And I don't know what the difference was this time. Maybe that first run; where I had been using my knee for something other than walking for the first time in 6 weeks, was just loosening it off. Shaking off the cob-webs. Maybe I had just learnt to adjust my skiing technique sufficiently that all significant strain was taken by my right leg. Or maybe the painkillers I took just prior to coming out here were starting to kick-in. But something was better. There was still noticable sensation within the knee. But there wasn't the grimacing pain in the joint that there was on the first run.

One other thing I was noticing, was that big, wide turns were the most painful to make. If I kept my skis largely pointing forward, this was the least painful way to ski. Though this obviously means much more speed, so any falls while skiing this way could be far more catastrophic to the joint. But this run went well. So I stayed on the Platter. And did 7, 8, maybe even 9 runs down here. In the near scorching sunlight that I spoke about in the last blog, the snow was nothing like the snow I had been skiing on 6 weeks ago. It was slush now. Very sticky. Very slow. You could control your speed and turn, with significantly less effort than had been the case before the injury. And this snow-type, was perhaps what allowed me to stay out here. In these slow conditions, I could ski with relatively little effort. With little strain on the joint. And from my season being over moments earlier, I was now skiing, albeit on a beginner slope, with relative ease.

I didn't however make it up the Mile 1. Which was my target. And I am writing this on the morning of the 08th. I have today off, and I have tomorrow off. And common sense says "why the fuck are you sitting around typing? This is you last chance of the season. Get to the mountain." Which is what I'll be doing later. But in the morning right now, the runs are icy. In the nighttime sub-zero temperatures, the slush turns to ice. Something that could be dangerous to a semi-cripple such as myself. But as the sun shines throughout the day, this ice softens up. And ice becomes slush. So my plan today is to get the 13:30 bus to the mountain. That will mean I have my skis on by about 14:15. So hopefully by then, the conditions will have become accomodatable enough.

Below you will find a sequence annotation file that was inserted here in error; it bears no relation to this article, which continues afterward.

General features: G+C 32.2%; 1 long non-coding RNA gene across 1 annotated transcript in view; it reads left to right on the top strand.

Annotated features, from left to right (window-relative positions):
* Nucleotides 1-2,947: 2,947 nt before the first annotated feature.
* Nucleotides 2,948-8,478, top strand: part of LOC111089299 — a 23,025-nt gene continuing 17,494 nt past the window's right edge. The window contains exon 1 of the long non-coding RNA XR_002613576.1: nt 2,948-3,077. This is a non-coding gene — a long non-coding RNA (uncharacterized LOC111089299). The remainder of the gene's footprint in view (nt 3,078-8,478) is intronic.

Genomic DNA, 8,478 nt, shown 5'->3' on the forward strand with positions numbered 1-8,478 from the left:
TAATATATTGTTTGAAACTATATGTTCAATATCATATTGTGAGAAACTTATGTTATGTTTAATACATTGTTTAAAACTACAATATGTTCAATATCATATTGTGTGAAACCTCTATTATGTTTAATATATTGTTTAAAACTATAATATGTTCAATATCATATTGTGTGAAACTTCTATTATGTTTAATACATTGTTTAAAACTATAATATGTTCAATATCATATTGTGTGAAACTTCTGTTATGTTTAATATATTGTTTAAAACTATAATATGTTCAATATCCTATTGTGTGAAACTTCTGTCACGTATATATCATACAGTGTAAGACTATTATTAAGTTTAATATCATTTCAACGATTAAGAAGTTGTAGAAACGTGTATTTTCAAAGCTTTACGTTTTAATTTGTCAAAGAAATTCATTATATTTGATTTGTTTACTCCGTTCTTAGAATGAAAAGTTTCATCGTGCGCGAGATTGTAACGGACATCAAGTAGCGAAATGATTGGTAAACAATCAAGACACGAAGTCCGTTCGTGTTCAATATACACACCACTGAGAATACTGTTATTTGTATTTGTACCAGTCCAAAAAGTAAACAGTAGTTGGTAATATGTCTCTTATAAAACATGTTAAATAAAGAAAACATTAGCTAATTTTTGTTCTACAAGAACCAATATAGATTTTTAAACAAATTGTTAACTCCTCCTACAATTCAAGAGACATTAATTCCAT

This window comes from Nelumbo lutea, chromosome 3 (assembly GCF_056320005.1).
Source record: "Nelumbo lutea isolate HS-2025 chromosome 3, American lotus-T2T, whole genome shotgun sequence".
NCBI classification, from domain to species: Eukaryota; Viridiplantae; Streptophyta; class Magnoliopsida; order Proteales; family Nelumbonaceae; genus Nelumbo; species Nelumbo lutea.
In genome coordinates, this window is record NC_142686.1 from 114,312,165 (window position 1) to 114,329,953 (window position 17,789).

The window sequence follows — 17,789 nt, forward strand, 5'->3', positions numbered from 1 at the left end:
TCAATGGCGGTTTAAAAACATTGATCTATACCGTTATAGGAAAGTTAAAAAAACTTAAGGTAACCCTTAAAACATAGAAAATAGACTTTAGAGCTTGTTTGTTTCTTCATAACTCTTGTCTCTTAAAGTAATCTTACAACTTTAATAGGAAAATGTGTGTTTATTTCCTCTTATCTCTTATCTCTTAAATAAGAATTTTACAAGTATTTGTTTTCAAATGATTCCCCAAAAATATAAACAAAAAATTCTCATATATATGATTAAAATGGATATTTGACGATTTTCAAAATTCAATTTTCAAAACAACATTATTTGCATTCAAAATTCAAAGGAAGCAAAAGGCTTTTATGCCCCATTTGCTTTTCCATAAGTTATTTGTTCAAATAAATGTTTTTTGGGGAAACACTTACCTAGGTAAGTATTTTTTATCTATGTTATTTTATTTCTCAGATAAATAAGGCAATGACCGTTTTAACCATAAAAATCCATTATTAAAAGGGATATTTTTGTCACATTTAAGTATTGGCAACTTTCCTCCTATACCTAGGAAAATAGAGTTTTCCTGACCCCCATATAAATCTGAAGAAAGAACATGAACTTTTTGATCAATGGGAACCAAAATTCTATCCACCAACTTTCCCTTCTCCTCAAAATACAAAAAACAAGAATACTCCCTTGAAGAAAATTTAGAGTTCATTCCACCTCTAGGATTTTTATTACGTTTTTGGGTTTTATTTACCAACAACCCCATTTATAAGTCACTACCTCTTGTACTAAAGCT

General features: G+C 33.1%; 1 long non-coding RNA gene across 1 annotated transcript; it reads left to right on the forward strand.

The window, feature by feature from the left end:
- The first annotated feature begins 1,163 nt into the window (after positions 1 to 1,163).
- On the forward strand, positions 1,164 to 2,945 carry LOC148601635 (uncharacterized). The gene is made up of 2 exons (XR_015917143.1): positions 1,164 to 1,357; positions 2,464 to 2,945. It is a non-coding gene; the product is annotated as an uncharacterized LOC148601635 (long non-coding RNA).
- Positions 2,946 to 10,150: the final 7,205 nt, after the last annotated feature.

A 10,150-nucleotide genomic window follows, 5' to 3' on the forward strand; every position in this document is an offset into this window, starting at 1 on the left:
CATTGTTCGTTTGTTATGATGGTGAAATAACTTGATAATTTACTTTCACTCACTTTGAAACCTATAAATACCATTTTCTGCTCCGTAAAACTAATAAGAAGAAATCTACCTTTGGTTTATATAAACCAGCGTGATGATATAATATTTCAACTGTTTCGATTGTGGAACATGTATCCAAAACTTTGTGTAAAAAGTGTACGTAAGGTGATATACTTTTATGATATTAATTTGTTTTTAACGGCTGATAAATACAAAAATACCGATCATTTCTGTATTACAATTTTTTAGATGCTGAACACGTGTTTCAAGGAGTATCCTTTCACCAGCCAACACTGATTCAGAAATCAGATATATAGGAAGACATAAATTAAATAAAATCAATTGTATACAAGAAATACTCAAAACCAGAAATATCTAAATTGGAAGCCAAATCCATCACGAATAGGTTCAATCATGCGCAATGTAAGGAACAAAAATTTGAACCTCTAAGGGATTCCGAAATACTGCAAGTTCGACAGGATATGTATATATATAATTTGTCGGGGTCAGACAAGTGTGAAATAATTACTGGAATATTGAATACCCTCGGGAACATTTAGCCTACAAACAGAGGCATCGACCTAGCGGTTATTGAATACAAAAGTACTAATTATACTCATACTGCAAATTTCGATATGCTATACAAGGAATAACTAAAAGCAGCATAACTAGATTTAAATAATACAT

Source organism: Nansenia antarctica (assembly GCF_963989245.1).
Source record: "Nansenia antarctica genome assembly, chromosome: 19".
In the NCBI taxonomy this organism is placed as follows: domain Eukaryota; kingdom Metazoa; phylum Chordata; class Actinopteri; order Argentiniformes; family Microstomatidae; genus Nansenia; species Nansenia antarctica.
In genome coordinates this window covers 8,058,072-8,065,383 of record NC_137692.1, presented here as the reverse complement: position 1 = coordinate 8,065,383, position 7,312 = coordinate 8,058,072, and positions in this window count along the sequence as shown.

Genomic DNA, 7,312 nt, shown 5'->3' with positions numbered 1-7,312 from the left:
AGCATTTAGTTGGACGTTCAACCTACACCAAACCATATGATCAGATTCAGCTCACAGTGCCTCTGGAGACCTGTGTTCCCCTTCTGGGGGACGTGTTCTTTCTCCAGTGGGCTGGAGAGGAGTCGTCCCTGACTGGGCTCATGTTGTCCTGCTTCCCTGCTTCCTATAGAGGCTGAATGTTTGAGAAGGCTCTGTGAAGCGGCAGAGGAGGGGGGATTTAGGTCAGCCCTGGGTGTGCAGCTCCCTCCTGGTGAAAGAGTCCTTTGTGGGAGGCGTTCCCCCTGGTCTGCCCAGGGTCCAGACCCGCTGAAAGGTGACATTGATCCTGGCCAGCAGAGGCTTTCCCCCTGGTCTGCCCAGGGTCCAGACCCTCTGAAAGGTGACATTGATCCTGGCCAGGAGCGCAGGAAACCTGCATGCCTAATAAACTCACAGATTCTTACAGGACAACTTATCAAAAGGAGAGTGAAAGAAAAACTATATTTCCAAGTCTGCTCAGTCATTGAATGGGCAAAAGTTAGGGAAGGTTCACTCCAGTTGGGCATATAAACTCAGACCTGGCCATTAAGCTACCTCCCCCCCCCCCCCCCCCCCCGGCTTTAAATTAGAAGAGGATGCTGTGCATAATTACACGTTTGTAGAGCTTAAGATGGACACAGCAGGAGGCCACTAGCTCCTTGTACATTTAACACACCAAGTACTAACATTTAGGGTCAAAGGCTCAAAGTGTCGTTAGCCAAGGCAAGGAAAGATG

I don't know how far I'll get. I'll be starting out on the Platter again. By the end of yesterday, I was optimistic I would be able to make it up the Mile 1 today. And then tomorrow, perhaps even up to the summit one last time. Who knows? But this morning, there is a definite soreness in the joint. Presumably caused by my antics yesterday. So I'll be starting out on the Platter again. And just doing what seems sensible. Taking it easy. As I've said before, healing my knee is my number one priority. Anything on top of that is a bonus. Skiing down the Platter is more than I thought I'd be able to do again this season at one point. So I'm not going to push it. But I just hope that I can at least get up the Mile again. I just want to be able to get a final run in.

That being said, my cardinal fear has yet been realised. I was confident I could ski before I got back out there. As it turns out, I really can't. At least not well. But my real fear, is falling. And the angles that I could contort my leg to when I have skis as long as I am tall, attached to my feet. That's where I could do serious damage. And I should be able to ski the Platter 100 times without falling. And going at those speeds, it probaly wouldn't matter if I did. But going beyond that... it could end badly. So I'm curious how the next 2 days could go. I could make it up the Mile. I could make it up Champagne. I could even make it up to the summit once more. But in doing that, I could set myself back to square 1 with a bad fall. I could be back in my Zimmer splint. I could make it even worse than when I initially suffered the injury. Who knows? All I know, is that after these 2 days, my chance to get up to the summit again, is over. Probably forever. Seeing as my attempts to get a visa for next year are so far proving in vein, when I catch the bus out of Invermere a week today, I may well never be back at Pano again. After Thursday, I am working the final 3 days of the season. Working all the hours that the chairs to the summit are open. This is it for me. My last chance. One last hurrah!

And who knows? By the time you read this, I could be house-ridden with a splint on my leg. Think positive.

Home Back to travel blog Back to top Print this blog